[ Top of Page ]

 

Will Tropical Forests Survive the Twenty-First Century?

The need for accurate estimates of forest cover and of forest fragmentation is a critical issue for developing countries such as Costa Rica, which holds between 4% to 5% of all biodiversity in the world. In this study, Robert Harriss and colleagues provide comprehensive and accurate estimates of forest cover for Costa Rica using LANDSAT-5 Thematic Matter satellite scenes acquired between 1986 and 1991. This study concludes that:

  • In 1991, 29% (~14,000 km2) of the land cover of Costa Rica was evergreen forest cover. Of that forested area, approximately 30% is protected by national conservation policies.
  • Forest loss in a study area representing 93% of Costa Rica's territory during a five-year period (1986-1991) was 2,250 km2, and the estimated deforestation rate of ~450 km2 per year or ~4.2% per year of remaining forest cover.
  • Tropical forests are almost completely eliminated from the moist tropical and moist premontane forest life zones.
  • The level of forest fragmentation in remaining forested areas may be more advanced that previously understood.

[ Top of Page ]

 

US National Assessment

Linda Mearns is a member of the National Agricultural Sector Team, US National Assessment. During FY00, she gave presentations on the role of extreme events in agriculture at various team workshops and is a major contributor to the Report of the Agriculture Sector, particularly the chapter on climate variability and crops. A paper has been submitted to Science on the Agriculture Sector results. She is also a member of the Climate Change Scenarios Writing Team for the Assessment. On a regional level, she is a member of the Assessments Teams for the Southwest Region and the Rocky Mountain Basin and Range Region. On both teams, she has provided advice on development and use of climate change scenarios and has contributed to both Regional Assessment Reports.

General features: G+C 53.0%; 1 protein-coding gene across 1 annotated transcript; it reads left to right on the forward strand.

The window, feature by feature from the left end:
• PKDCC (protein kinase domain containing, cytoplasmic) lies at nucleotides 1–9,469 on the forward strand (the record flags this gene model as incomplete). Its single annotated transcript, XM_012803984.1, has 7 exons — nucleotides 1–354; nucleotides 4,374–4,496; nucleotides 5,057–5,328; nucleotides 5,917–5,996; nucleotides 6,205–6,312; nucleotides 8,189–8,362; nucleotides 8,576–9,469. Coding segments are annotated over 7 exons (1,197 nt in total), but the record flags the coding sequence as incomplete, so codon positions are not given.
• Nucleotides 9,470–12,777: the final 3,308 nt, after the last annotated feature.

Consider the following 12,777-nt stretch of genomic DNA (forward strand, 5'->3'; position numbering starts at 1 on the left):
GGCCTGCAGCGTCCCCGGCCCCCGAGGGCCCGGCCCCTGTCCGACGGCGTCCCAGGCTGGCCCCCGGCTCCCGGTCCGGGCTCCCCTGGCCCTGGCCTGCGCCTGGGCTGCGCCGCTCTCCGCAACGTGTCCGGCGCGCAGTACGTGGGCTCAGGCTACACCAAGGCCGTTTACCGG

[ Top of Page ]

 

Yangtze Delta in China as Evolving Metro-Agro-Plex

A three-year project funded by NASA continued on this subject during FY00. Linda Mearns, Larry McDaniel, Filippo Giorgi (CGD/Trieste Institute of Physics, Italy) and Wei Gao (NREL, Fort Collins) worked in collaboration with Bill Chameides (Georgia Institute of Technology). This is an international, multidisciplinary research project focusing on the effects of regional environmental change on agriculture in China, the most populous and rapidly developing nation in the world. The project includes the assessment of major pollutants (ground-level ozone, nitrogen oxides, gaseous sulfur oxides) and their effects on present-day and future agriculture yields of crops, as well as the effects of particulate emissions and land-use changes on the regional climate in China and their concomitant impact on future agricultural yields. Mearns and colleagues primarily modeled wheat and rice crops for the region, using CERES and UCLA-YIELD crop models. The CERES wheat and rice models were validated and tested for locations within the Yangtze River Delta using data supplied by colleagues at the Jiangsu Academy of Agricultural Sciences in Nanjing, China. Sensitivity analyses of the crop model responses to decreased solar radiation have been performed. Decreases in solar radiation occur in the region due to heavy sulfate emissions. Results indicate that a ten percent increase (decrease) in solar irradiance produces about a ten percent increase (decrease) in simulated wheat yields. A similar linear response was found for rice (percentage change in crop yields). A paper appeared in the Proceedings of the National Academy of Sciences during FY00 covering the effects of decreased solar radiation on wheat and rice.

[ Top of Page ]

[ Director's Message ] [ Table of Contents ] [ Scientific Highlights ]
[ Publications ] [ Community Service ] [ Educational Activities ]
[ Staff, Visitors and Collaborators ] [ Fundamental Research ]
[ Protection of Life and Property ] [ Education and Outreach ]
[ Enhancing Productivity and Resilience of Natural Resources ]
[ NCAR ASR 2000 Home Page ] [ ESIG Home Page ]